On the thirteenth episode of The Roth Show, titled, “Alcohol & Cigarettes-A Personal History Part 1” old man Roth favors listeners with a free-associative ramble all about how as a young man he and his buddies would play this thing called “keggers” where there was this thing called a “keg” and it had lots of beer in it, and the dudes would all be trying to drink ice-cold Budweisers caused they loved to party, and also Budweiser came in a can but it was unlike the cans of the other beers Roth drank as a young man, from companies like Schlitz and Blatz, but then there was also cheap wine and that was a crazy wang-dang-doodle as well.
In a portion of the podcast no more nonsensical than any other, a possibly senile Roth starts free associating about there being a hippie girl in a commercial for Boone’s Farm that may exist or may just be a figment of Roth’s imagination and maybe you’d follow her from commercial to commercial like she was a real person, man.
Roth’s banter here suggests the confused, violently incoherent thoughts of a dying man, when the synapses are firing wildly and memories tumble forth in a dizzying frenzy, devoid of context, logic or sanity. But that actually makes the podcast sound more sensible than it actually is.
The rest of the podcast makes very little sense. Roth has given himself the role of the wise and sassy rock and roll guru dispensing crazy wisdom from a lifetime of experience but he comes across more as a man without a filter or a clue, a demented old coot descending deeper and deeper into self-parody.
Honestly, if The Roth Show were a comedy show with, I dunno, Matt Besser spoofing Roth as the quintessential clueless and grotesquely narcissistic has-been still basking in his waning fame, it could not be any crazier or over the top or sadly telling than this bizarre exercise in self-mythologizing.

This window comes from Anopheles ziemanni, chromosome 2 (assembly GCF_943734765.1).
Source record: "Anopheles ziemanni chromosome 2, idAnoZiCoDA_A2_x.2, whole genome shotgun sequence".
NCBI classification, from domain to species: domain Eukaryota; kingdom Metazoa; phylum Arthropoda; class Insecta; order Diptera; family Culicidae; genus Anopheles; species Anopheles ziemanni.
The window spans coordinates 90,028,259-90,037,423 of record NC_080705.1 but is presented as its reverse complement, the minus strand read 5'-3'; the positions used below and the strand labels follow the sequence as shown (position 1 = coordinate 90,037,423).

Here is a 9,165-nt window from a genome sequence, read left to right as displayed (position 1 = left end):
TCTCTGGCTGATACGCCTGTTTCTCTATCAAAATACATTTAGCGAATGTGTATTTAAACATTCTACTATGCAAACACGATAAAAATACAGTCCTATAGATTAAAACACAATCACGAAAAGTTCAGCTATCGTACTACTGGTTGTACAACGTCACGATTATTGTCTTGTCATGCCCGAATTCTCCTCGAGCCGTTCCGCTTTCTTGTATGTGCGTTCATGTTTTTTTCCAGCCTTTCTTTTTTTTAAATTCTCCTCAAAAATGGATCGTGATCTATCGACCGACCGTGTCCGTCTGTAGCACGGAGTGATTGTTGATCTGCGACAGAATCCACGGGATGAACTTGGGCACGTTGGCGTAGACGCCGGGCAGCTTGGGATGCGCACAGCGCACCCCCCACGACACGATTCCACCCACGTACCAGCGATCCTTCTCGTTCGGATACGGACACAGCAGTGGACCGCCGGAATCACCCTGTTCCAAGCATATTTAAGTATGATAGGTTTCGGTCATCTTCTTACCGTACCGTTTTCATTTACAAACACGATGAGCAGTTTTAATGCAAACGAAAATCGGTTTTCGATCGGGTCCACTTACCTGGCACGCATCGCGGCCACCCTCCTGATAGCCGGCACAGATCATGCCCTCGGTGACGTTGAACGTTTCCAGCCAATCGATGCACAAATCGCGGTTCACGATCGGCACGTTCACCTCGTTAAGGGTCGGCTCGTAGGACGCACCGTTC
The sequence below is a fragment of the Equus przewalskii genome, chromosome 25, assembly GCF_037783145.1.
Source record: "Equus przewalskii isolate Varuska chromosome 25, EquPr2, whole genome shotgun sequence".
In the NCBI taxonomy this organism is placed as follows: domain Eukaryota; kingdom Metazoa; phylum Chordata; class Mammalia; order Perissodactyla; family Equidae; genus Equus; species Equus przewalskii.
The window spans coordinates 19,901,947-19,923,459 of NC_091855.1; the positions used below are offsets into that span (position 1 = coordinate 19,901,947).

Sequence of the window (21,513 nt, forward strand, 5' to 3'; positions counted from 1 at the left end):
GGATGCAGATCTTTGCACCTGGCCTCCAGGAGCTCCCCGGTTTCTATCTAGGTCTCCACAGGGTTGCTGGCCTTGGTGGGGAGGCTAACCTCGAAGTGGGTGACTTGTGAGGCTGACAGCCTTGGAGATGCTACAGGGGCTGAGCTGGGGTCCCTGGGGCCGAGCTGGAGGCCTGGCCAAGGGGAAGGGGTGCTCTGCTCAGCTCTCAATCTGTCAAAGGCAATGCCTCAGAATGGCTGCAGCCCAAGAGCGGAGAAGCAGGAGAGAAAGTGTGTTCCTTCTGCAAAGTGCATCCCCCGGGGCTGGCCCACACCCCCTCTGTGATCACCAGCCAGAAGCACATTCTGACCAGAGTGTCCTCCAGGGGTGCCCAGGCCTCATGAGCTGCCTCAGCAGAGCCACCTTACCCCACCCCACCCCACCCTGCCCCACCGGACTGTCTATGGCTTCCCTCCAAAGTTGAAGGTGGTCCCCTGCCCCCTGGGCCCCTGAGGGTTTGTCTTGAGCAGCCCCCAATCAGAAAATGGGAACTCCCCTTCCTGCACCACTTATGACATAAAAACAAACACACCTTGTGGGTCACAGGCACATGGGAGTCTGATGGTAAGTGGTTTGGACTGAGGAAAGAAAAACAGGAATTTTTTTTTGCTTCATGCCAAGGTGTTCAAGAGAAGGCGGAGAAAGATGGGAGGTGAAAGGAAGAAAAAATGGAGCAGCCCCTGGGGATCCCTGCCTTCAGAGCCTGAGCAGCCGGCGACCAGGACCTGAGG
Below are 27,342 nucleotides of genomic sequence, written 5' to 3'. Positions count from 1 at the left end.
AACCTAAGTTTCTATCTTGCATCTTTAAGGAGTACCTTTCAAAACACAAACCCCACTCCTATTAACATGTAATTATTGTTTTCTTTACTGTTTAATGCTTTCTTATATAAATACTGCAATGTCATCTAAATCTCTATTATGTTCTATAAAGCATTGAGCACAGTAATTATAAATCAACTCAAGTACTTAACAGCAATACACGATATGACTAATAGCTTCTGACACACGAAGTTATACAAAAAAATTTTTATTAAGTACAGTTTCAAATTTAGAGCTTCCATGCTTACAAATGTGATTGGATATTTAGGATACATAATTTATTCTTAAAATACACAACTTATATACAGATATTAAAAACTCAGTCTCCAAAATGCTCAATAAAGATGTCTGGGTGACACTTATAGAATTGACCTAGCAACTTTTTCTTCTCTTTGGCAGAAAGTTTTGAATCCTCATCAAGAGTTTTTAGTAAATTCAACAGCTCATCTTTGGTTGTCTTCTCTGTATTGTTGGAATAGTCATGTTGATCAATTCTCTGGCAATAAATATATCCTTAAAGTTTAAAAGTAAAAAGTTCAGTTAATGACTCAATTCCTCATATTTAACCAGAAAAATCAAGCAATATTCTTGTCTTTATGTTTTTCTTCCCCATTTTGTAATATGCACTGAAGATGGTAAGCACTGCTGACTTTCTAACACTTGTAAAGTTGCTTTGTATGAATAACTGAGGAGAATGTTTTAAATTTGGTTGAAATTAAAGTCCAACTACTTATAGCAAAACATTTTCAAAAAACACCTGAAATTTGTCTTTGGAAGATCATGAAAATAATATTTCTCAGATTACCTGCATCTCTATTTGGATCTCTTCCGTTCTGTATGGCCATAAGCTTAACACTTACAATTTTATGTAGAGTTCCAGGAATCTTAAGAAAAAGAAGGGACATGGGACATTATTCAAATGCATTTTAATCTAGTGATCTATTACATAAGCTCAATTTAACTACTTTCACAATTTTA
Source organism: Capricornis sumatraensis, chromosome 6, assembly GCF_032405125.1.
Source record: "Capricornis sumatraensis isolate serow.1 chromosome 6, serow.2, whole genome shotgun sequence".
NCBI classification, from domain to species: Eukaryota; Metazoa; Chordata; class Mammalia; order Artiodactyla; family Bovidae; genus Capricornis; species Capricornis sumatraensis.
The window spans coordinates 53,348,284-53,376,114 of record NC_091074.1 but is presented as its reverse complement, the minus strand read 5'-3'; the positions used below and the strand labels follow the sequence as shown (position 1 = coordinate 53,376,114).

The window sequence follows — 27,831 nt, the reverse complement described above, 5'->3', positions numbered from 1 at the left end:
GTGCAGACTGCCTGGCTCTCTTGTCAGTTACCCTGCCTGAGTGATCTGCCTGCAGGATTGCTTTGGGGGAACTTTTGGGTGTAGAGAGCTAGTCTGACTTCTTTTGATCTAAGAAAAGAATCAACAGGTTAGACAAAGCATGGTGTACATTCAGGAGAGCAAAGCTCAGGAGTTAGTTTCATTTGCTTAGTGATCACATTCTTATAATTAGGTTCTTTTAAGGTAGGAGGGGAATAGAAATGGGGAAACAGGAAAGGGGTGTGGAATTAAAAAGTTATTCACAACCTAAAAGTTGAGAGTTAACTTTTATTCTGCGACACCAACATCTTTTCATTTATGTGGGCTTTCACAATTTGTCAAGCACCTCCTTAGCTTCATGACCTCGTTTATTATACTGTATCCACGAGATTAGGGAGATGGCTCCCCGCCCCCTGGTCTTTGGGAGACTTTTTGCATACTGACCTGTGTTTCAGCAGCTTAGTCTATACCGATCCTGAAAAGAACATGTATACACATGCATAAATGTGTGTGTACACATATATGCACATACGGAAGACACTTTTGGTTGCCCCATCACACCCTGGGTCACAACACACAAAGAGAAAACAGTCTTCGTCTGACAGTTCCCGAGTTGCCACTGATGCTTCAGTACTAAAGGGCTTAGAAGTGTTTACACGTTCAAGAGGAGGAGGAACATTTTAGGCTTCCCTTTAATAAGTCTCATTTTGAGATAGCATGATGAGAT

Re-experiencing the madness that is The Roth Show, I found myself wondering who it possibly could have been meant for. What could this bizarre production’s audience possibly be? Who is so enraptured by David Lee Roth that they would sign up to listen to him babble semi-coherent sentiments into an open mic for a half hour, yet somehow needs to be schooled on such exotic and challenging concepts as drinking beer, keggers, parties and beer commercials?
Then I realized that the best and also only audience for David Lee Roth babbling about things of interest only to David Lee Roth is, of course, David Lee Roth himself. He’s the only person in the universe I can imagine being continually impressed by the nonsense that comes pouring out of his mouth. Podcasting is an inherently masturbatory medium, but The Roth Show lowers it to new depths of shameless creative onanism. There are porn videos that consist only of men masturbating that somehow seem far less masturbatory than listening to David Lee Roth entertain David Lee Roth with the words and memories of David Lee Roth. For David Lee Roth’s sake.
In that respect, The Roth Show feels weirdly like eavesdropping on someone else’s insane inner monologue. It almost feels like The Roth Show is a secret audio diary Roth keeps just to amuse himself that accidentally got released to the general public. The result promises to be amusing to Roth fans, as well as people like myself, who enjoy laughing at him, if not necessarily with him.
Nathan Rabin is the former head writer of The A.V. Club and the author of four books, including Weird Al: The Book (with “Weird Al” Yankovic) and, most recently, You Don’t Know Me But You Don’t Like Me.